DECATUR, ALABAMA – JUNE 2021: Now celebrating twenty years of inspired music, Clearwave Recording Studio is the Northern Alabama home base of veteran producer and audio engineer Jeremy Stephens. Its idyllic setting and purpose-built live room make full-band recordings easy and enjoyable. Great sight lines, earthy acoustics, killer gear, and a vibe a mile deep bring the very best out of the established and up-and-coming musicians who Stephens works with. Past and current clients include Alabama Shakes, Jason Isbell, Lamont Landers, Heartland, and Drop Diver, among countless others. Like most engineers, Stephens has wrestled with the demons of translation for a long time and now considers a monitor’s ability to translate, by far, its most important aspect, beyond even its fundamental sound quality! After decades of exploring, Stephens has happily arrived at ATC loudspeakers because everything he does on them translates beautifully – and because they sound as inspiring as everything else that Clearwave Recording Studio has going on!
Stephens started his career as a musician (“if you can call a bass player a musician,” he joked) and quickly caught the recording bug. He spent his early years cultivating studio chops and the more artful skill of working effectively with musicians to bring out their best work. That hard work paid off with an assistant engineering gig with legendary Southern Rock producer Johnny Sandlin (The Allman Brothers Band, Widespread Panic, Capricorn Records). “I started working with Johnny when I was twenty years old,” Stephens said. “At first, my job entailed keeping up with the tape, labeling the console, occasionally doing a rough mix, that kind of thing. But I worked with Johnny for twenty-three years, up until his death in 2017. In that time, I transitioned to become his engineer, which let him focus on production. Really, everything I know, I learned from Johnny.”
Stephens opened Clearwave Recording Studio in 2001 predicated on the idea that to get a great recording, you must make the musicians happy. “In my experience as a musician, an engineer, and a producer, most musicians are happiest when they’re comfortable and when they’re playing together,” he said. “Then they’re able to play off of each other. My goal is to provide the setting that allows them to create something magical.”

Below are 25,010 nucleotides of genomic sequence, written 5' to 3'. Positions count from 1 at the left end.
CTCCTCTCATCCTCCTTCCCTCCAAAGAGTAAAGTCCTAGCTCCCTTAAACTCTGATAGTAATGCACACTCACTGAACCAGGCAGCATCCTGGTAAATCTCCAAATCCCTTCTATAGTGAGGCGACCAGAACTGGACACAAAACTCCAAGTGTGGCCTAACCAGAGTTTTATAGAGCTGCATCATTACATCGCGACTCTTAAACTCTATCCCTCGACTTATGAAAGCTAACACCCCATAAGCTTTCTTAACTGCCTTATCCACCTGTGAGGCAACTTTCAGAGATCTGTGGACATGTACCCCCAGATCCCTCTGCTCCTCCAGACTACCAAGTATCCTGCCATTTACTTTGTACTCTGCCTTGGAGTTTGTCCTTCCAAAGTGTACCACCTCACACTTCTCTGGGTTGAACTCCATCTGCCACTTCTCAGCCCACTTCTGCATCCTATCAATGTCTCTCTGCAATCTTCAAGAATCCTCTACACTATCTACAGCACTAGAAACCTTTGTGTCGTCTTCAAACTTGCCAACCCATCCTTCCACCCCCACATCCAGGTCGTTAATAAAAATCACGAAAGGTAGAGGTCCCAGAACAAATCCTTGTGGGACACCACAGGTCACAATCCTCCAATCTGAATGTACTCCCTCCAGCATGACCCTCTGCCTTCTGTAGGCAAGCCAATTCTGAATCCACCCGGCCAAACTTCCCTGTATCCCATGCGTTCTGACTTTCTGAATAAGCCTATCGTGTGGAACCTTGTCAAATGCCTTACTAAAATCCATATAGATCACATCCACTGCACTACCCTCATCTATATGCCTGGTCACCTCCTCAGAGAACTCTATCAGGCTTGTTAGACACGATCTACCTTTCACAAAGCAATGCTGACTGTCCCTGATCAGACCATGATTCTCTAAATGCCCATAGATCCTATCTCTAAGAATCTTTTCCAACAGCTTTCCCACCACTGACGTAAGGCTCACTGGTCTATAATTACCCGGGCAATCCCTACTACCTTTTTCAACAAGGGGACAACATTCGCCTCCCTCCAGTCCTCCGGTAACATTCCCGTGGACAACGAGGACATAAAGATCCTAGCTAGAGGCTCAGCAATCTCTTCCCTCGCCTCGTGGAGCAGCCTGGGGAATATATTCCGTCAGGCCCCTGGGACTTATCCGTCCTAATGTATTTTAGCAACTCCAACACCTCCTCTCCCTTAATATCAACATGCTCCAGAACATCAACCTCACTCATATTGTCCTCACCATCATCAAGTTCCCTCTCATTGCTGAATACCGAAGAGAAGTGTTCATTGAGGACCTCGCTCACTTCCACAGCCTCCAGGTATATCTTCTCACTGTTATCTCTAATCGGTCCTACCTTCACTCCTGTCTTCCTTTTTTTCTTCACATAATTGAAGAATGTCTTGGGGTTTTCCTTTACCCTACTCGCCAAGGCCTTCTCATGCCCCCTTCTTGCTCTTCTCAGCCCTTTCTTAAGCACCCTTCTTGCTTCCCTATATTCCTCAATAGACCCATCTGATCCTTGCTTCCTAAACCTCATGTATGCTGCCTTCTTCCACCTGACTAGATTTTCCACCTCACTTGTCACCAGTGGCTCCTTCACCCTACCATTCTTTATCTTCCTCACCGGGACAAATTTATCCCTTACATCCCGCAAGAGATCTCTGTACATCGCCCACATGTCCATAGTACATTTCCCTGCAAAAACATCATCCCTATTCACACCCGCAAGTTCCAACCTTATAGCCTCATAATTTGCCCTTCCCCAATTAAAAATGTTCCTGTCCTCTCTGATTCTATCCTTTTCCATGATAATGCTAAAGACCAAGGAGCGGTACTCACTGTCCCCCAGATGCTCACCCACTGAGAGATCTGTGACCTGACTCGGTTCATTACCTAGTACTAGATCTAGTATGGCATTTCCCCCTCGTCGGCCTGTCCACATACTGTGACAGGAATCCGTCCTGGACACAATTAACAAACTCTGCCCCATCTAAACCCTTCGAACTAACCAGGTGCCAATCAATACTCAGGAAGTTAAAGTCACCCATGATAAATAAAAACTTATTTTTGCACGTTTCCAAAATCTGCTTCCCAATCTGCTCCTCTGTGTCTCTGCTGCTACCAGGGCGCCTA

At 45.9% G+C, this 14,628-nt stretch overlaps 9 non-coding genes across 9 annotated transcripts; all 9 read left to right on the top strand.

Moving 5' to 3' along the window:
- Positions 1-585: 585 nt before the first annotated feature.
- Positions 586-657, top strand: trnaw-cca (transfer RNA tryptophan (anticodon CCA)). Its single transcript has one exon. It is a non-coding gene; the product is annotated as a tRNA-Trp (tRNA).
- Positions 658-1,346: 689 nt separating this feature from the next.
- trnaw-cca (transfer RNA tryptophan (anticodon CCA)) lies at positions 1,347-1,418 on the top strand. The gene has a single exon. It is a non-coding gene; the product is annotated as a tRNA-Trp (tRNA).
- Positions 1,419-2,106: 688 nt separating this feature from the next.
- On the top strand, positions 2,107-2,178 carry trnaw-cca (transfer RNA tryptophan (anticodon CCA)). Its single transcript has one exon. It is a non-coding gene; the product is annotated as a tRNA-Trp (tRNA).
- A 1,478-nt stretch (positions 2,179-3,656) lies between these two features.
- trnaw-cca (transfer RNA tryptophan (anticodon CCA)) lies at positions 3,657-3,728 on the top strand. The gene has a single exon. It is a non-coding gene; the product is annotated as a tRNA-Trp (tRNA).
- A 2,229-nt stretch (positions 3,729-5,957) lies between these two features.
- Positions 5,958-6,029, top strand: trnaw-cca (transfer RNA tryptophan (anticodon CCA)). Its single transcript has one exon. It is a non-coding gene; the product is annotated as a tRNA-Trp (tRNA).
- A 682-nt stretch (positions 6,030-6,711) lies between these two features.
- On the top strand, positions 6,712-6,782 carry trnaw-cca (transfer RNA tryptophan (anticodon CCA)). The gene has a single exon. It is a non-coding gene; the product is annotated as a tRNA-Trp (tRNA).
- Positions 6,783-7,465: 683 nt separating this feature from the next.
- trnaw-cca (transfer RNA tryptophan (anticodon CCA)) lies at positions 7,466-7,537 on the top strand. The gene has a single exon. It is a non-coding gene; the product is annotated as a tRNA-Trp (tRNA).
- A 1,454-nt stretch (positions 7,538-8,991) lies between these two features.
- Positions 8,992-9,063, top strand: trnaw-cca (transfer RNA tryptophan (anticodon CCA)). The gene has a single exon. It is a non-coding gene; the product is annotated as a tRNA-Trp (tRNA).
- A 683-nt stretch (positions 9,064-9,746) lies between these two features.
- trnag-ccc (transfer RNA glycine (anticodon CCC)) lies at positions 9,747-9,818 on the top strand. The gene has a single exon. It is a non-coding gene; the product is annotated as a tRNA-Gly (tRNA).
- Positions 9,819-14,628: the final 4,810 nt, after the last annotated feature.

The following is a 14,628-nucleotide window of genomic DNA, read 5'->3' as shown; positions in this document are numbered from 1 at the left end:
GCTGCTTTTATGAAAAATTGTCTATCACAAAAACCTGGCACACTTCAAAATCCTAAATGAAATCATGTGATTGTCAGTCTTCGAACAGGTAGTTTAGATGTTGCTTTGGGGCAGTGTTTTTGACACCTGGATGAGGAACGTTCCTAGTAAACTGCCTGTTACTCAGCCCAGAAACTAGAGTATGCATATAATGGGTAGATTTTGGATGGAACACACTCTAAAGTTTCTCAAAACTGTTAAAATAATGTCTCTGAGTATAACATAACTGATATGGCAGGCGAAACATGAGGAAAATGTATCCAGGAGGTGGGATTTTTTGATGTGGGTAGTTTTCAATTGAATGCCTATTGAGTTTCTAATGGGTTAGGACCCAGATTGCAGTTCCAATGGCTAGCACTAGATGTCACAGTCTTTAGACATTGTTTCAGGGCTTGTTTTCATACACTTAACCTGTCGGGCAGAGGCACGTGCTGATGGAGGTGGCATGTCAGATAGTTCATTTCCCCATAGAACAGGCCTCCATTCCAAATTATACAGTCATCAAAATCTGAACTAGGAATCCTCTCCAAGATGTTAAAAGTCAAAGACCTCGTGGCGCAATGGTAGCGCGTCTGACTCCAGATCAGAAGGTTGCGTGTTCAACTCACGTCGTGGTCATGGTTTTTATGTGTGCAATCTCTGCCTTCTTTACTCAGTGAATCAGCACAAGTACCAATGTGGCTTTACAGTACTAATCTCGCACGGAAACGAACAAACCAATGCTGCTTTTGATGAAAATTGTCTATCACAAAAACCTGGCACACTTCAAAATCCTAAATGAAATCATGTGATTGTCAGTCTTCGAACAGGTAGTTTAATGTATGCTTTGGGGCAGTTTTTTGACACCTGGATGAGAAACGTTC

Stephens has had that fundamental aspect of the process correct for decades, but in the familiar struggle to produce mixes that reliably translate, he has scored a more recent victory. For a long time, Stephens bounced around between monitors, consistently gravitating toward another name-brand monitor. “On forums, people always talk about how different monitors ‘sound,’ but I learned not to care about what they sound like,” he said. “What matters is how well they translate. I remember my first experience listening to a mix I did on the radio. I was so excited! I was waiting for it in my car, but when it came on, it sounded terrible! So disappointing! I kept going back to that monitor because I learned through trial and error how to work them, but as everybody knows, they don’t sound very inspiring.” For a long time, Stephens thought he just had to live with it.
That changed when Stephens started hearing the buzz about ATC monitors. “I heard they sound great and translate well, and I took the plunge,” he said. Because he already had a beloved 90s-era Crown audiophile reference amplifier and a relatively small control room, Stephens opted for the passive ATC SCM12 Pro monitors, the smallest boxes in the ATC monitoring lineup. “Of course, the ATCs sounded fantastic out of the box, but I tried to ignore that,” he said, having been burned too many times by “great sounding” monitors that didn’t actually do their job. “I initially listened to work I had already completed. Some things popped out immediately – the kinds of things I could have fixed had I known about them! The sound stage was huge, and it was easy to discern what was working and what wasn’t working with the panning.”
But the real test came in the months afterward. Stephens enjoyed recording and mixing on the ATC SCM12 Pros, and he was pleased to discover that his work translated beautifully to everything – ear buds, computer speakers, car systems, home stereos, PA – you name it. Thus, after decades in the industry, Stephens could finally enjoy the sound of his work and DO his work successfully without compromise. Shortly thereafter, the pandemic hit and slowed the work down dramatically. “But business is picking back up,” he said. “We’re tracking Drop Diver and The Band Esther right now, with more dates on the calendar. It’s been a rough year, but things are coming back!”
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TransAudio Group, founded by industry veteran Brad Lunde, has quickly become the premier U.S. importer/distributor and/or U.S. sales and marketing representative for high-end audio. Success hinges on TransAudio providing dealers and end users with a higher standard of product expertise and support far beyond the norm.